Dubai Police and the ignominy of being hacked on social media

When your day job is to ensure the safety and security of those around you, it doesn’t get worse than this for Dubai Police. The police force best known for solving crimes in a matter of moments and driving around in swanky super cars (the latest is a three million dollar Bugatti Veyron) has just been hacked by a group with the Twitter handle @TheHorsemenLulz – presumably named after the infamous hacker collective LulzSec.

All but one of Dubai Police’s social media sites have been hacked, including Twitter, Tumblr, LinkedIn, and Pinterest (Facebook was the only social media channel that wasn’t hacked). While the images have now been removed, a couple of hours after the sites were compromised, here’s a screenshot of the offending image on the Dubai Police Twitter feed @DubaiPoliceHQ.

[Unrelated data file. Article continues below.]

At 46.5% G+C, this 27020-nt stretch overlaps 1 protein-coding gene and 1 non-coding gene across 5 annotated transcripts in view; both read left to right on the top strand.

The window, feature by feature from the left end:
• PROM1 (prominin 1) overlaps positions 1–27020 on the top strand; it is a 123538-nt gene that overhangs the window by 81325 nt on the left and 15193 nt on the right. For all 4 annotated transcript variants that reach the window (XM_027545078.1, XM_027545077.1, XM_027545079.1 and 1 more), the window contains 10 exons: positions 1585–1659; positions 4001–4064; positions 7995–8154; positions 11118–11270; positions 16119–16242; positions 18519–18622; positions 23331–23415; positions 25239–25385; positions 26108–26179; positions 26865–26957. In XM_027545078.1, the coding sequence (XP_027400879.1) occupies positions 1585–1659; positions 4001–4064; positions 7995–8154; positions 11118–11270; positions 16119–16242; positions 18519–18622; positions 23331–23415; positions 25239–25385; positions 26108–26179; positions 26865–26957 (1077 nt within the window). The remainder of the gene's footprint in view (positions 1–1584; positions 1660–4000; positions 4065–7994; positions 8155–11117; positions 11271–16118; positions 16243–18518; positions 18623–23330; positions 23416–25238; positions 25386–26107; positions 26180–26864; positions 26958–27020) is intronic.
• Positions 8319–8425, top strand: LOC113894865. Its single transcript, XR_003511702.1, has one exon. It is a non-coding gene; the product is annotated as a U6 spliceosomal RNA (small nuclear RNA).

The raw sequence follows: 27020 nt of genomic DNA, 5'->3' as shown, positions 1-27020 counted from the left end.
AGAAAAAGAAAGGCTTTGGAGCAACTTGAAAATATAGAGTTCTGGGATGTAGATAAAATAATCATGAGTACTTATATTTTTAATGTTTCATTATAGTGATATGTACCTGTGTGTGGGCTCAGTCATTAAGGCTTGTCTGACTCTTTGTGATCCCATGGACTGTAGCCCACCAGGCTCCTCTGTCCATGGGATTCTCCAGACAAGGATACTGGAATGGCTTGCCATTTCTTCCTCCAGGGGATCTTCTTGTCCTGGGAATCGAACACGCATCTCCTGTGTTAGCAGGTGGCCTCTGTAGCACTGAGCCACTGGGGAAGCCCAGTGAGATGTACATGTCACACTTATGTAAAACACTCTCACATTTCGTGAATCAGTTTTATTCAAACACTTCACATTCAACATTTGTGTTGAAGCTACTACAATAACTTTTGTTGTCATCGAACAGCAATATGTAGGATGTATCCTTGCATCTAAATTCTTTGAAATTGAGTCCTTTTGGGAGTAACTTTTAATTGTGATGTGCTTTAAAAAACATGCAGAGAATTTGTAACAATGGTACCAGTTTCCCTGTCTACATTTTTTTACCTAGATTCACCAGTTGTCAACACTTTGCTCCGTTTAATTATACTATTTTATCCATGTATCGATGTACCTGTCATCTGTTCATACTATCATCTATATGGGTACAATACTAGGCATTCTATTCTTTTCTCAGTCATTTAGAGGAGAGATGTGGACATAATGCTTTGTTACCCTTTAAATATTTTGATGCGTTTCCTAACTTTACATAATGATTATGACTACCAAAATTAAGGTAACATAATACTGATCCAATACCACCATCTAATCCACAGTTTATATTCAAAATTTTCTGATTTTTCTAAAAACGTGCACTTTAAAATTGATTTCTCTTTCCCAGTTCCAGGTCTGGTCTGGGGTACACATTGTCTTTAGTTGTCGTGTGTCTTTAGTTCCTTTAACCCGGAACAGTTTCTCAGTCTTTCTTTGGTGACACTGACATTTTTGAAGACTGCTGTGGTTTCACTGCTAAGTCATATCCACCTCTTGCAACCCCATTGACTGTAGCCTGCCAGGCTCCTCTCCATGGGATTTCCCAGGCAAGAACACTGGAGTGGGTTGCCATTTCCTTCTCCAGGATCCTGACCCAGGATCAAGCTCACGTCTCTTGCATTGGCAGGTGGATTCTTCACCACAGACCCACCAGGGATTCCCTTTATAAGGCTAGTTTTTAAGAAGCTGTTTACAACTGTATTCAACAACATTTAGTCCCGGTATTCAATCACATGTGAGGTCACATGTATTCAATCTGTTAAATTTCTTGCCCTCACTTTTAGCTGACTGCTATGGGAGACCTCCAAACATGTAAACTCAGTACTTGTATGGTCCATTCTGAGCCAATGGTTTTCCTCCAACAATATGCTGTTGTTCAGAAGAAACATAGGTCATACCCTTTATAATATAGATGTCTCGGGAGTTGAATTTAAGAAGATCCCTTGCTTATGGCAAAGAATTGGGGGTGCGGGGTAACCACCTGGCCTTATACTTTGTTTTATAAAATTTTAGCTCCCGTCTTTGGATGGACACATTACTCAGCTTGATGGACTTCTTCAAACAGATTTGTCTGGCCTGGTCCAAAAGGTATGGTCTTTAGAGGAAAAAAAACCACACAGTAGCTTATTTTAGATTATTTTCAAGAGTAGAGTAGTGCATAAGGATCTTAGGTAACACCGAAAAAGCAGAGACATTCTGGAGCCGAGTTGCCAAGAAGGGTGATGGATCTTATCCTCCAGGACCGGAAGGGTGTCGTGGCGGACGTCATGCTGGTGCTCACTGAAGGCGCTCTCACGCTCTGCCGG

A screen shot of the image sent out by the hackers via the @DubaiPoliceHQ Twitter account

A screen shot of the image sent out by the hackers via the @DubaiPoliceHQ Twitter account

While the most obvious questions are how were these accounts hacked and how easy was it to hack the accounts, my issue is more about the group behind the hacks who have claimed several other cyber attacks in the UAE, including crashing the websites of Noor Islamic Bank, the Telecommunications Regulatory Authority and the UAE Central Bank. Do we have a locally-based hacker group in the UAE?

In a Tweet that included the @DubaiPoliceHQ Twitter account the group put out a video in November saying they’d be targeting the UAE Government. While the tweet and the video didn’t make too much sense, why wasn’t the issue taken seriously by those handling the @DubaiPoliceHQ Twitter account? With the UAE’s Government Summit taking place in Dubai tomorrow shouldn’t cyber security be top of the agenda for the public sector, and in particular the Dubai Police?

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